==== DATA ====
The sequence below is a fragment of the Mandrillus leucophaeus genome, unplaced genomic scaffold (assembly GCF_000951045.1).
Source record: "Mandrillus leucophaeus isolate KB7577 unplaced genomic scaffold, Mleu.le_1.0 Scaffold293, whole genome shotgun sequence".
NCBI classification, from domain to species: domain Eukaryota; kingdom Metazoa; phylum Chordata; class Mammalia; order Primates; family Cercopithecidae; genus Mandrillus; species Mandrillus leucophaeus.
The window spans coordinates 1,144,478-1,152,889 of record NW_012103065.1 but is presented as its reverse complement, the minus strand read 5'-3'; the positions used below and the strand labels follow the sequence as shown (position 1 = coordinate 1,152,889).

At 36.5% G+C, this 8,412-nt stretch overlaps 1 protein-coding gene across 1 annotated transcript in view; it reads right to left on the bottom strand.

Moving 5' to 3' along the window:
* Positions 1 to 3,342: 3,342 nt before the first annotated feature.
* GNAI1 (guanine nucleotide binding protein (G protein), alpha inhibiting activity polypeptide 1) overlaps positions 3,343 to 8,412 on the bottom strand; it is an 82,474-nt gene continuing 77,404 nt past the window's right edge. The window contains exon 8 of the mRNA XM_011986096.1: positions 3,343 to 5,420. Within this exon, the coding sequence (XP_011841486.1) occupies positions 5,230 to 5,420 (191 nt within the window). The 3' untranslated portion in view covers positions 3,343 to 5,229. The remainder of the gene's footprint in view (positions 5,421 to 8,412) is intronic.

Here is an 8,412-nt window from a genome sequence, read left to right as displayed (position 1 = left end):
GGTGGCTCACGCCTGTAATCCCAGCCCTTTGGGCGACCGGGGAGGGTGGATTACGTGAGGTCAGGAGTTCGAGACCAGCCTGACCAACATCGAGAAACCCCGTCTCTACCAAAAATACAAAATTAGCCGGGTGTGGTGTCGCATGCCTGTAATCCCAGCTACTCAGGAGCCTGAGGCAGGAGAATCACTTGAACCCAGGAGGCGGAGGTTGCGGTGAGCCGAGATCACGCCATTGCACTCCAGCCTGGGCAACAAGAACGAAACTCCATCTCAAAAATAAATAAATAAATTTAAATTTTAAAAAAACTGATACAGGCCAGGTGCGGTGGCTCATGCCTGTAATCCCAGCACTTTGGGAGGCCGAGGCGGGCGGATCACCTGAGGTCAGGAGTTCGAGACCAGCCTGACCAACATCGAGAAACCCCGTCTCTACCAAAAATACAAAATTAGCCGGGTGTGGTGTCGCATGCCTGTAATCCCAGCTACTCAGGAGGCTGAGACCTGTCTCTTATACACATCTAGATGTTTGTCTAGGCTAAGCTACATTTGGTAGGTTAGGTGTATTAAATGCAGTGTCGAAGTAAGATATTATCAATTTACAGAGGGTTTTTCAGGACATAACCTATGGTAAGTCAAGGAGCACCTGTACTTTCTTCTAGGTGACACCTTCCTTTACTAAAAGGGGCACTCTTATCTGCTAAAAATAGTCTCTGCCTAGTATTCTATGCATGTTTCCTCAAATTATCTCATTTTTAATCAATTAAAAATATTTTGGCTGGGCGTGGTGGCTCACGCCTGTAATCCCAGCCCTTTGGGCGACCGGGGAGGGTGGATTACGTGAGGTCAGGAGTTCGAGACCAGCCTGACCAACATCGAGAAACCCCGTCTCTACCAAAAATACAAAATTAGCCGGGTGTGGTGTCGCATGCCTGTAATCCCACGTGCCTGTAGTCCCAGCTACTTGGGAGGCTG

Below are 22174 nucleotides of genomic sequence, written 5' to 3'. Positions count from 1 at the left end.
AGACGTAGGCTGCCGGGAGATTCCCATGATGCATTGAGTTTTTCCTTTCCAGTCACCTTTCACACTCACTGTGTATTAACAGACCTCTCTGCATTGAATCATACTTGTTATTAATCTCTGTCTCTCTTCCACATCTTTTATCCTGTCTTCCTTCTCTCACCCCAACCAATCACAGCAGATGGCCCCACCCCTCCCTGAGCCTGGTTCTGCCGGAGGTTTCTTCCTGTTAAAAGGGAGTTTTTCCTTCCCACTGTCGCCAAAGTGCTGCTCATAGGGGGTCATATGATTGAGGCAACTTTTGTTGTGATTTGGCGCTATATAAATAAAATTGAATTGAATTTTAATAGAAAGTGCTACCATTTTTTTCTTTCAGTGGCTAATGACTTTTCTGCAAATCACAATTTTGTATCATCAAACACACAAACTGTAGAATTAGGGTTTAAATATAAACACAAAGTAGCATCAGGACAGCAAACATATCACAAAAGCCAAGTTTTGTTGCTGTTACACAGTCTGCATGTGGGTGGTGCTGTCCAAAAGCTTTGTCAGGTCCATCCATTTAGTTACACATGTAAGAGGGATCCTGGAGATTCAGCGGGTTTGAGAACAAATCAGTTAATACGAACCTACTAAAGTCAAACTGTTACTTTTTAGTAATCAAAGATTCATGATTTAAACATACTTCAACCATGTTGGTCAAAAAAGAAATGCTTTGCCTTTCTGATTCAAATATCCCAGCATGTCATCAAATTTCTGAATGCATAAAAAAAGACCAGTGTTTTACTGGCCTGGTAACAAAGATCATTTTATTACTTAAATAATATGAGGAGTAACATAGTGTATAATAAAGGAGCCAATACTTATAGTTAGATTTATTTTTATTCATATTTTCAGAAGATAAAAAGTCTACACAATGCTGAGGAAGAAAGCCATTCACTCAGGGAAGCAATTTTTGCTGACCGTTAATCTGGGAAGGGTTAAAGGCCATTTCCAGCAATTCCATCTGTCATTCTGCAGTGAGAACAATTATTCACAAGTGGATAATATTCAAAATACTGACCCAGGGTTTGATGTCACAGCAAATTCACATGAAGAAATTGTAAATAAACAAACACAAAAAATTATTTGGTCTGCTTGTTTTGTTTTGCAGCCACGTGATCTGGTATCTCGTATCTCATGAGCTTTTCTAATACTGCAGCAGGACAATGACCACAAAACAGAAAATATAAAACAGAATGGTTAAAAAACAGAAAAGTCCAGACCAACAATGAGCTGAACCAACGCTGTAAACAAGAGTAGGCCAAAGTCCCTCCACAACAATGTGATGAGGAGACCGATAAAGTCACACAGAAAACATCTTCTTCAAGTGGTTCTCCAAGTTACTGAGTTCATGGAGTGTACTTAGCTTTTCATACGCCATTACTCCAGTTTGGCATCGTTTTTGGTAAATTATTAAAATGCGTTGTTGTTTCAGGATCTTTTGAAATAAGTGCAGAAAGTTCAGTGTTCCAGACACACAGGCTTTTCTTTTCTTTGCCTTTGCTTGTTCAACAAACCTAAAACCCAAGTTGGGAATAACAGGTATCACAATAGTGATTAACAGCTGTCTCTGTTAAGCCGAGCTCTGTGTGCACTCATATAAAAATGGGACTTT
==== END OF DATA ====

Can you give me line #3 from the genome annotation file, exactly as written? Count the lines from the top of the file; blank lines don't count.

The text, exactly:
NCBI classification, from domain to species: domain Eukaryota; kingdom Metazoa; phylum Chordata; class Mammalia; order Primates; family Cercopithecidae; genus Mandrillus; species Mandrillus leucophaeus.